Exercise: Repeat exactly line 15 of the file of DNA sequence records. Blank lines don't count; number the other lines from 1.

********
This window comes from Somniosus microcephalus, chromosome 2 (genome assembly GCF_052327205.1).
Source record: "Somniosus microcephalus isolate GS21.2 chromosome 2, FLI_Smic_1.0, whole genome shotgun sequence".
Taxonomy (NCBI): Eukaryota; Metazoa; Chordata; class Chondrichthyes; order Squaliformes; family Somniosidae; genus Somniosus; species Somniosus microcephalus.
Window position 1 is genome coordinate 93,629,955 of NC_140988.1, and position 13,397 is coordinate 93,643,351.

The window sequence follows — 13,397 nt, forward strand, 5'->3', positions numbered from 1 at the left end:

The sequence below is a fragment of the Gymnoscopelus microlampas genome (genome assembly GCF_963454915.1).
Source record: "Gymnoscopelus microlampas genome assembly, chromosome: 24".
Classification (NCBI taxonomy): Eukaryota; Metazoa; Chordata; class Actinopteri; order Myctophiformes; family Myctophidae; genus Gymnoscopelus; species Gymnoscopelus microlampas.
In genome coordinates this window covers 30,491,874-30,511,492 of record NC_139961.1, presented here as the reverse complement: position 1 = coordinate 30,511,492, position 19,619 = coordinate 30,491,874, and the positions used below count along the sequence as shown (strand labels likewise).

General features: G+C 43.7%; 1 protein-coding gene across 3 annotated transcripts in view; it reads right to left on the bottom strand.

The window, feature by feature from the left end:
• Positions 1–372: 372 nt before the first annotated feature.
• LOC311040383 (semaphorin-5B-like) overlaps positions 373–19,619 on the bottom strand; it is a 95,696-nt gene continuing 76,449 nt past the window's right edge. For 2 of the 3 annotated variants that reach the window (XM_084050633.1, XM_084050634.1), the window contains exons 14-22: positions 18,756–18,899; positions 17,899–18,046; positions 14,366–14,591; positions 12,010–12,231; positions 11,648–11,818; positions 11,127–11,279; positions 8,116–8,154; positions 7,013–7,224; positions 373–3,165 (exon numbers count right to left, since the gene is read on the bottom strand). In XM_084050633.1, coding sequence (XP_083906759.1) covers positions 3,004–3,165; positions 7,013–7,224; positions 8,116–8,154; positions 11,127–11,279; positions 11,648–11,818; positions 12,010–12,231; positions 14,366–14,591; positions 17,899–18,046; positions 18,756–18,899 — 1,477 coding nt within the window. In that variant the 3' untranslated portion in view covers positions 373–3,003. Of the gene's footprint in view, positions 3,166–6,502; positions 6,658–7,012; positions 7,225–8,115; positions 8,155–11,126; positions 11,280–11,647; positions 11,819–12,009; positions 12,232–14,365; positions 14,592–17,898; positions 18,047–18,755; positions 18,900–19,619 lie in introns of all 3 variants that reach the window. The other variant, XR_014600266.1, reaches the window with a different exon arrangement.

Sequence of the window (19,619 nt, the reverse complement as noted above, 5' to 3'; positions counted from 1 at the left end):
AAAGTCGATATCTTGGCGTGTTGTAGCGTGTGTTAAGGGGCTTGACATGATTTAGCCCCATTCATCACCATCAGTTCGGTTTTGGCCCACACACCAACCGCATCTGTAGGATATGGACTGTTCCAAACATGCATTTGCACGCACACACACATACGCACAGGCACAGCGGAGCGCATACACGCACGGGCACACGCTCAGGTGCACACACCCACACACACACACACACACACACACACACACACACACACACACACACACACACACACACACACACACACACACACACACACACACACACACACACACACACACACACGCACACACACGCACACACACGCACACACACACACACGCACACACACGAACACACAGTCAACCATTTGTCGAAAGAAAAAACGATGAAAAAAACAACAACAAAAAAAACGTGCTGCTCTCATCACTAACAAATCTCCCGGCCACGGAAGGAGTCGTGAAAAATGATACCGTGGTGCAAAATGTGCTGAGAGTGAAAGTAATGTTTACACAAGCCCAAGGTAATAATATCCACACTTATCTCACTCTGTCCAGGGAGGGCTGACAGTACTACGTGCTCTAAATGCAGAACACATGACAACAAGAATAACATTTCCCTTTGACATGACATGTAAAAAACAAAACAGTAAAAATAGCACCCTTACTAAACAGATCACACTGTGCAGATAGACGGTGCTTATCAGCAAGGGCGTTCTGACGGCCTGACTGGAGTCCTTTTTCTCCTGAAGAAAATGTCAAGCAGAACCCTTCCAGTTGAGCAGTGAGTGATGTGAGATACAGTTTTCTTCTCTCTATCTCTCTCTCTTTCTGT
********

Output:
AAAGTCGATATCTTGGCGTGTTGTAGCGTGTGTTAAGGGGCTTGACATGATTTAGCCCCATTCATCACCATCAGTTCGGTTTTGGCCCACACACCAACCGCATCTGTAGGATATGGACTGTTCCAAACATGCATTTGCACGCACACACACATACGCACAGGCACAGCGGAGCGCATACACGCACGGGCACACGCTCAGGTGCACACACCCACACACACACACACACACACACACACACACACACACACACACACACACACACACACACACACACACACACACACACACACACACACACACACACACACACACACACGCACACACACGCACACACACGCACACACACACACACGCACACACACGAACACACAGTCAACCATTTGTCGAAAGAAAAAACGATGAAAAAAACAACAACAAAAAAAACGTGCTGCTCTCATCACTAACAAATCTCCCGGCCACGGAAGGAGTCGTGAAAAATGATACCGTGGTGCAAAATGTGCTGAGAGTGAAAGTAATGTTTACACAAGCCCAAGGTAATAATATCCACACTTATCTCACTCTGTCCAGGGAGGGCTGACAGTACTACGTGCTCTAAATGCAGAACACATGACAACAAGAATAACATTTCCCTTTGACATGACATGTAAAAAACAAAACAGTAAAAATAGCACCCTTACTAAACAGATCACACTGTGCAGATAGACGGTGCTTATCAGCAAGGGCGTTCTGACGGCCTGACTGGAGTCCTTTTTCTCCTGAAGAAAATGTCAAGCAGAACCCTTCCAGTTGAGCAGTGAGTGATGTGAGATACAGTTTTCTTCTCTCTATCTCTCTCTCTTTCTGT